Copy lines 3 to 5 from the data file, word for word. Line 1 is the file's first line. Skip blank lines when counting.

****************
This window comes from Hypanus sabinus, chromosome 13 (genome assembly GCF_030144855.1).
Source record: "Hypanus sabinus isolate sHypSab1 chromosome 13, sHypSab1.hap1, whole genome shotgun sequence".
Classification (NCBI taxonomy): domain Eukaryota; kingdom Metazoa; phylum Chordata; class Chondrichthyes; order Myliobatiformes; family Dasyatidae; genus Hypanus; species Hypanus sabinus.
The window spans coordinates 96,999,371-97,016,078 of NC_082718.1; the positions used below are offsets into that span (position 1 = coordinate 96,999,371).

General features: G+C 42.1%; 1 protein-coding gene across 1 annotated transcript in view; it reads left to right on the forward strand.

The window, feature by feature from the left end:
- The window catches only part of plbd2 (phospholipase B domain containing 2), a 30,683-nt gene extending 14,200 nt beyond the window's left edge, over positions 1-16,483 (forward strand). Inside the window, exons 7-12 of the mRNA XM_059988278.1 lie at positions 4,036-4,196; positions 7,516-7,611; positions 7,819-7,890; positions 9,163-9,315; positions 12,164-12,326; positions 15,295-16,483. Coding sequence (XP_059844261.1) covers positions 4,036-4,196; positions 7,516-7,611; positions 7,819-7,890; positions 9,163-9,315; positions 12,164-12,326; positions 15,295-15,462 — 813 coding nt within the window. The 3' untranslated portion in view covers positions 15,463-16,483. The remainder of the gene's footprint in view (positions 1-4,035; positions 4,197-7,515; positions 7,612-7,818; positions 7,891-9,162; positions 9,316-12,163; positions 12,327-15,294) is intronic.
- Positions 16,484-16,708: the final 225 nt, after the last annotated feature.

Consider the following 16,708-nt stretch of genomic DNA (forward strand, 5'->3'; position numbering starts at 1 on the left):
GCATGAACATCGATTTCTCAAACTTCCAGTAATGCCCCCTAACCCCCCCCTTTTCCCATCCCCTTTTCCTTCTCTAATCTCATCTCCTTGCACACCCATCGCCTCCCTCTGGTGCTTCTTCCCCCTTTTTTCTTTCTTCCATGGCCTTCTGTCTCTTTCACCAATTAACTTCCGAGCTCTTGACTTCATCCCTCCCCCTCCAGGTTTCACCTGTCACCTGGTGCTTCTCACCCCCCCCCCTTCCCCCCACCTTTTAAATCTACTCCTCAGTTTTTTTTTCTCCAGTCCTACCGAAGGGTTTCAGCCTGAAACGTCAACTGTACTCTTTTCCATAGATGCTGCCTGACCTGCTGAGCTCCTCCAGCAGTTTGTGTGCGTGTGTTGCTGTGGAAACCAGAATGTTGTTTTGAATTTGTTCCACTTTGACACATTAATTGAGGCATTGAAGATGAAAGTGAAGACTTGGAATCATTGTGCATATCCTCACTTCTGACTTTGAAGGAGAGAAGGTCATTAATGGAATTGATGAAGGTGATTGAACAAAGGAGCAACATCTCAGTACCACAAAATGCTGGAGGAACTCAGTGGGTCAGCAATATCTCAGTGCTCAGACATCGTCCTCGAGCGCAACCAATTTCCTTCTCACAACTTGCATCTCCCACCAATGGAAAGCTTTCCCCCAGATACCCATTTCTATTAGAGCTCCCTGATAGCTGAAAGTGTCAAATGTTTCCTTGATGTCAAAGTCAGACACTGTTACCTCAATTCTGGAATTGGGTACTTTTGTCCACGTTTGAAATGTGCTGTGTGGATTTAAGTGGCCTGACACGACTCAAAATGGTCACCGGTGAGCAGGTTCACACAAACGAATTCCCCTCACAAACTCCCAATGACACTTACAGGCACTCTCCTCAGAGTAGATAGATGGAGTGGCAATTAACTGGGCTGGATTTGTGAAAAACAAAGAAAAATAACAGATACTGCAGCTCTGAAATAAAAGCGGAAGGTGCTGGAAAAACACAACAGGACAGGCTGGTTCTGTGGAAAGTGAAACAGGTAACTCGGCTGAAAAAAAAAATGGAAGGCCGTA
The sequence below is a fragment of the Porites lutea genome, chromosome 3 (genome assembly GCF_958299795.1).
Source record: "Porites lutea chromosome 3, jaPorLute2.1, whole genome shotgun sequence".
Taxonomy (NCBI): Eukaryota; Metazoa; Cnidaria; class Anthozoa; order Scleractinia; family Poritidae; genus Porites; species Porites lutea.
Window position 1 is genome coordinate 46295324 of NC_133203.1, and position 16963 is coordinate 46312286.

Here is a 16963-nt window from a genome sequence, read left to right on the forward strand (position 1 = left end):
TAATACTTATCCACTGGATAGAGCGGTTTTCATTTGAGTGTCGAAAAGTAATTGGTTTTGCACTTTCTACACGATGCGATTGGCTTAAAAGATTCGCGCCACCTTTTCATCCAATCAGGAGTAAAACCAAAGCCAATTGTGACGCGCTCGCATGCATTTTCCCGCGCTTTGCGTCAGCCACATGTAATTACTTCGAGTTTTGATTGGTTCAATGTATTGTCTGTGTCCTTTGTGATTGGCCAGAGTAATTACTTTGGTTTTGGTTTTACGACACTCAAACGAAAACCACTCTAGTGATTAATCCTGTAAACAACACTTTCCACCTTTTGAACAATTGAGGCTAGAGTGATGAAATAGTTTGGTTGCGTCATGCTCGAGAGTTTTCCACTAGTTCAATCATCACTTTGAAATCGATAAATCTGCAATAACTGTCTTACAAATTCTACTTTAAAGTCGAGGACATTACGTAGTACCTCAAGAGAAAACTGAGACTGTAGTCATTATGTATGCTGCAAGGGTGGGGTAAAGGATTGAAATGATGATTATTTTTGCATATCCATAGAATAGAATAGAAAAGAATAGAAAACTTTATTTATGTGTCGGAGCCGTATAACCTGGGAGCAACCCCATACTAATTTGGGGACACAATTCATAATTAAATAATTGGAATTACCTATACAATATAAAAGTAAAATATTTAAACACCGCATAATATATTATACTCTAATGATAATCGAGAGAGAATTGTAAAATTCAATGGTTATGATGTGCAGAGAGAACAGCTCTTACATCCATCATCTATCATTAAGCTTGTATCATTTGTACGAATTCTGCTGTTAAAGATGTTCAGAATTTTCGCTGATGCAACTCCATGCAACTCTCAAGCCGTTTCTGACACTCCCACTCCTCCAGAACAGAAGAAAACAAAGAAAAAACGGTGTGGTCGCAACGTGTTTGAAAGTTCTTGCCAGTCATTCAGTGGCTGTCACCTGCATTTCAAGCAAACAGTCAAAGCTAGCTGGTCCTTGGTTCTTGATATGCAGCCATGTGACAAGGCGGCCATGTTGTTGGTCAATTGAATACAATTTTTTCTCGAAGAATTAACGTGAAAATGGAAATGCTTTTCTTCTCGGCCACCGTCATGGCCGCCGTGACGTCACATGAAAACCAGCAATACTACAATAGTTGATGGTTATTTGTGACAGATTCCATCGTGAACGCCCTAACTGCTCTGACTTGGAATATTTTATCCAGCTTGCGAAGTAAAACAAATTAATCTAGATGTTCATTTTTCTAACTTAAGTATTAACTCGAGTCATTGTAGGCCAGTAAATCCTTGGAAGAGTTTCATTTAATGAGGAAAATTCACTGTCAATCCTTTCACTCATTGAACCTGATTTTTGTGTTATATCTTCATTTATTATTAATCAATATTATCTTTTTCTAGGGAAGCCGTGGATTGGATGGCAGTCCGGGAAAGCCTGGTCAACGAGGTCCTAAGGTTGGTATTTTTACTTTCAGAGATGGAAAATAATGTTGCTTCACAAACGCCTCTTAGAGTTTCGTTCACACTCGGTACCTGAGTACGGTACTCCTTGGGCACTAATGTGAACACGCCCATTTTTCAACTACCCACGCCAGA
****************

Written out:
Classification (NCBI taxonomy): domain Eukaryota; kingdom Metazoa; phylum Chordata; class Chondrichthyes; order Myliobatiformes; family Dasyatidae; genus Hypanus; species Hypanus sabinus.
The window spans coordinates 96,999,371-97,016,078 of NC_082718.1; the positions used below are offsets into that span (position 1 = coordinate 96,999,371).

General features: G+C 42.1%; 1 protein-coding gene across 1 annotated transcript in view; it reads left to right on the forward strand.